Delay in court case deepens health insurance uncertainty

The Trump administration and House Republicans seek delay in a court case that's threatening health insurance for millions of consumers. AP Photo, Charles Rex Arbogast.

Washington (AP) — The Trump administration and House Republicans on Monday asked a federal appeals court for an extension in a case that's casting a shadow of uncertainty over health insurance for millions of consumers. Democrats immediately called the move a cynical ploy.

The case involves federal payments that insurers use to lower deductibles and copayments for people with modest incomes who purchase individual policies under the Affordable Care Act, or ACA. About $7 billion is at stake this year in the lawsuit, originally filed by House Republicans.

The prolonged indecision comes at a critical time for insurers, who are trying to finalize their proposed premiums for 2018. BlueCross BlueShield insurer Anthem, which covers more than 1 million people in the ACA marketplaces, has told the government it needs to know for sure by June. Without the so-called "cost-sharing subsidies," experts say premiums could jump by about 20 percent.

"In merely delaying their suit, Republicans cynically continue to sow uncertainty in the health coverage of millions of Americans," House Democratic Leader Nancy Pelosi of California said in a statement. "At a critical period when insurers are deciding premiums for next year, Republicans are pouring uncertainty into the health insurance marketplaces."

In requesting a new 90-day extension, lawyers for the Trump administration and the U.S. House of Representatives said lawmakers are working on a solution. "The parties continue to discuss measures that would obviate the need for judicial determination of this appeal, including potential legislative action," the court filing said. Such requests for extensions are usually routinely granted.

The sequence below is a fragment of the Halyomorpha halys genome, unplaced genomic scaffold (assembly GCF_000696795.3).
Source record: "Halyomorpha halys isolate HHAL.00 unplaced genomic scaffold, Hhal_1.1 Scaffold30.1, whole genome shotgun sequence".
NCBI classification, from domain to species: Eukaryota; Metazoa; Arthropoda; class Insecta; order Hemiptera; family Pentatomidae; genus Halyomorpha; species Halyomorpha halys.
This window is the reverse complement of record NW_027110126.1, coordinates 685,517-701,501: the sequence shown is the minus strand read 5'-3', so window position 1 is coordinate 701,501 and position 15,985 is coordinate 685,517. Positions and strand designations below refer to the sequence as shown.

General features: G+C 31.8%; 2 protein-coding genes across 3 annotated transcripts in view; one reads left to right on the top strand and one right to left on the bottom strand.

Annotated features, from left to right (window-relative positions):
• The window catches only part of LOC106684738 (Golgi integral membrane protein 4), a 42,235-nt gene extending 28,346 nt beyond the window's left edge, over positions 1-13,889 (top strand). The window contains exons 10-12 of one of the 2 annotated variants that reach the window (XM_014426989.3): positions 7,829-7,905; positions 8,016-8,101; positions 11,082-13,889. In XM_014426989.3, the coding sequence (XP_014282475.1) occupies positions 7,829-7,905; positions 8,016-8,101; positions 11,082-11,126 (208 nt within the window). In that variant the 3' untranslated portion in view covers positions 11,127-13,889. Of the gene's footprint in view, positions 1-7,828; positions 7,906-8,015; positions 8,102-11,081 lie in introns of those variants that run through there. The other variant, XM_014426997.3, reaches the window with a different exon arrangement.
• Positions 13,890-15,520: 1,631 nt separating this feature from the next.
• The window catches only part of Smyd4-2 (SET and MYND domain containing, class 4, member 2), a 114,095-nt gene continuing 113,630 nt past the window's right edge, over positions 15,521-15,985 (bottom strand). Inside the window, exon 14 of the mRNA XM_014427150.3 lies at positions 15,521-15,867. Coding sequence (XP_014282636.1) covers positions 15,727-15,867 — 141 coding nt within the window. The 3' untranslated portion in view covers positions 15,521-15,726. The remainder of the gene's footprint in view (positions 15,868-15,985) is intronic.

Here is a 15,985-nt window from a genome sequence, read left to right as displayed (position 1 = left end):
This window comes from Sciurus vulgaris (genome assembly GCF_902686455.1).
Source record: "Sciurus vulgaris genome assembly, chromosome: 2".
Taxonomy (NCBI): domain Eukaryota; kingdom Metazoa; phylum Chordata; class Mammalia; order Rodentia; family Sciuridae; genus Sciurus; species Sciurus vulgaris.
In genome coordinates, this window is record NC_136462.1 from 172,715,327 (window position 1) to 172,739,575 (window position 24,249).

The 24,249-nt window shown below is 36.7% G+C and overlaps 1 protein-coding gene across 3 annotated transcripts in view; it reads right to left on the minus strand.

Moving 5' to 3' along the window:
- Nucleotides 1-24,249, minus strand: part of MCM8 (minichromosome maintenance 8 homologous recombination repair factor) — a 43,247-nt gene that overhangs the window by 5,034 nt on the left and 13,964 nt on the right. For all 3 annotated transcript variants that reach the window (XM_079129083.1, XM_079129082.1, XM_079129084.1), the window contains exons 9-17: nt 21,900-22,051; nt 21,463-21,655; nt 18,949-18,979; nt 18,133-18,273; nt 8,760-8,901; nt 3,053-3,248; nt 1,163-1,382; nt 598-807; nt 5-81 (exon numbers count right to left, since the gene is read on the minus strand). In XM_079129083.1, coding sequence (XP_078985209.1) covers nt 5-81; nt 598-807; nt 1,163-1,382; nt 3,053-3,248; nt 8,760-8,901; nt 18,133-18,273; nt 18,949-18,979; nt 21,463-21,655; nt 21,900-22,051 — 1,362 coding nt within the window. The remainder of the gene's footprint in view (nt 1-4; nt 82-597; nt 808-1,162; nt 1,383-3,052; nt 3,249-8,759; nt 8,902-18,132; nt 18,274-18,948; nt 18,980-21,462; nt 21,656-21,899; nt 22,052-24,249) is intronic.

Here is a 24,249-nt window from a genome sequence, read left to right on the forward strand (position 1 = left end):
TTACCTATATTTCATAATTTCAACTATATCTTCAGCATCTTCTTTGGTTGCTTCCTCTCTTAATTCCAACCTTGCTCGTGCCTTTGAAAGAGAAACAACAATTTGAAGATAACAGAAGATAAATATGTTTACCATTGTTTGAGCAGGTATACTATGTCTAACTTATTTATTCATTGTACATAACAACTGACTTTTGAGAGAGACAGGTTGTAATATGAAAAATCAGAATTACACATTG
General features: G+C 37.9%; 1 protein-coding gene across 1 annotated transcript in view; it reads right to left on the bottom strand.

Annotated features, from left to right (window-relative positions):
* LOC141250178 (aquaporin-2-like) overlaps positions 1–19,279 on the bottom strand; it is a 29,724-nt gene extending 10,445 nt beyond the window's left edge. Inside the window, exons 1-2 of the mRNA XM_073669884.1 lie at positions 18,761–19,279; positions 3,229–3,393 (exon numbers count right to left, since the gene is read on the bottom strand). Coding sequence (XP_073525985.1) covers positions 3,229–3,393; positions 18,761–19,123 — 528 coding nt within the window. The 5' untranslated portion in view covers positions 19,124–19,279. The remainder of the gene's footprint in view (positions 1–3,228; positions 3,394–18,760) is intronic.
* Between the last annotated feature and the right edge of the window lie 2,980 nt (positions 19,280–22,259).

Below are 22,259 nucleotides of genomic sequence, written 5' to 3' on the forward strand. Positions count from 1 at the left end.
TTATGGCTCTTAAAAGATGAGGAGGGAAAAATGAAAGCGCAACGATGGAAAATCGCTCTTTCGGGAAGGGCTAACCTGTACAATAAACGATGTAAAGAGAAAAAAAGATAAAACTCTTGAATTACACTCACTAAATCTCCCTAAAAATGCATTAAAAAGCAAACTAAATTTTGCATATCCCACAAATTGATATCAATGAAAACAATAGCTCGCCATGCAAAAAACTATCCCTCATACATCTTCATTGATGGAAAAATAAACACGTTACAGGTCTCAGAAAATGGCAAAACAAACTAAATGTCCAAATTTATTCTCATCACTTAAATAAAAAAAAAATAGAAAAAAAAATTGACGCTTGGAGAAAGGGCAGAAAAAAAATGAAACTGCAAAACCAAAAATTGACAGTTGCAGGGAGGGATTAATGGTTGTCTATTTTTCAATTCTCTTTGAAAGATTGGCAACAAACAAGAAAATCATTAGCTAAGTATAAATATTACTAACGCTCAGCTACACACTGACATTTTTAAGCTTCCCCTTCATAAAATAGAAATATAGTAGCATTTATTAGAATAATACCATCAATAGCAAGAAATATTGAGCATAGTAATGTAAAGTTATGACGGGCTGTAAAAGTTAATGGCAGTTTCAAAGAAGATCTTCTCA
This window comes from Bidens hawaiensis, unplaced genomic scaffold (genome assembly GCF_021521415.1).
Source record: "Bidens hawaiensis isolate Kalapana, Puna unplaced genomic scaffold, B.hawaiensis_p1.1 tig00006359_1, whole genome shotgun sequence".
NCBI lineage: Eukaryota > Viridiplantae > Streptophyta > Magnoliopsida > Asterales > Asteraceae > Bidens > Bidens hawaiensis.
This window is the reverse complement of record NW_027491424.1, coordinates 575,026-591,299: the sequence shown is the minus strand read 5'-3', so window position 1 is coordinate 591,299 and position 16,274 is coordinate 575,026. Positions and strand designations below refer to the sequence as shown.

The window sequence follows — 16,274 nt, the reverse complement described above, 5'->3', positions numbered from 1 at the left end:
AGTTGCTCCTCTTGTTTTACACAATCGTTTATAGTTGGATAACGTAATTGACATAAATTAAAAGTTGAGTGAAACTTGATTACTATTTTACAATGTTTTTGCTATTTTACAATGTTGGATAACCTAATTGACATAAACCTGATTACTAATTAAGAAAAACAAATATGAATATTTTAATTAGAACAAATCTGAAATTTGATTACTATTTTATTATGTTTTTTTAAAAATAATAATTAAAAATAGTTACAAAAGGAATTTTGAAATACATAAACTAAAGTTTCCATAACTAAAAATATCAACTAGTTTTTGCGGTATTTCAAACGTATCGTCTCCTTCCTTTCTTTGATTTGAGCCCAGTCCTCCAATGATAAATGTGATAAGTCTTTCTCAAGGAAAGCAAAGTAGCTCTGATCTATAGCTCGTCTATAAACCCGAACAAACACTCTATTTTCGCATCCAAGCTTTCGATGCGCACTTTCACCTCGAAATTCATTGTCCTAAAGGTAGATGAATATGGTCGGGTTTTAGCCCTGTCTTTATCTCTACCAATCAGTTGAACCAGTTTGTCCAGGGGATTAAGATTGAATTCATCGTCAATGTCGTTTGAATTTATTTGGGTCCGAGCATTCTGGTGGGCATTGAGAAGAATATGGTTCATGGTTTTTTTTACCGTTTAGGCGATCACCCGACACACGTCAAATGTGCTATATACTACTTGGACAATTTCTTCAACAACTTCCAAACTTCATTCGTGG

The case is on appeal after a lower court ruled that the government lacks constitutional authority to make the payments because Congress failed to specifically approve them in the Obama-era health overhaul legislation. Democrats argue that conclusion is based on a faulty reading of the law.

Both the Obama and Trump administrations have kept making monthly payments while the case is pending.

But President Donald Trump at times has suggested he'd stop, and publicly mused that could be a tactic to force congressional Democrats to negotiate over health care.

"You know when people say, 'Oh, Obamacare is so wonderful,' there is no Obamacare, it's dead," Trump said in a recent interview with The Economist magazine. "Plus we're subsidizing it and we don't have to subsidize it. You know if I ever stop wanting to pay the subsidies, which I will."

Asked about such statements, White House officials have said no final decisions have been made and the issue remains under evaluation. Critics say dragging out a decision could drive premiums higher next year. Some states are allowing companies to propose two sets of premiums for 2018, with and without the subsidies.

The cost-sharing subsidies are available to customers with incomes up to two-and-a-half times the federal poverty level, or about $30,150 for an individual, $61,500 for a family of four. All consumers have to do is purchase a standard silver-level plan, and no additional paperwork is required. The cost-sharing help can reduce deductibles of several thousand dollars to just a few hundred.

The House-passed health care bill now being considered by the Senate would eliminate the subsidies after a transition period. However, on Monday the BlueCross BlueShield Association said consumers will need continued financial assistance with deductibles and copayments in order to maintain affordable coverage.

The case is known as House v. Price.

By Ricardo Alonso-Zaldivar, Associated Press. Copyright 2017 Associated Press. All rights reserved.

The Gayly – May 22, 2017 @ 1:30 p.m.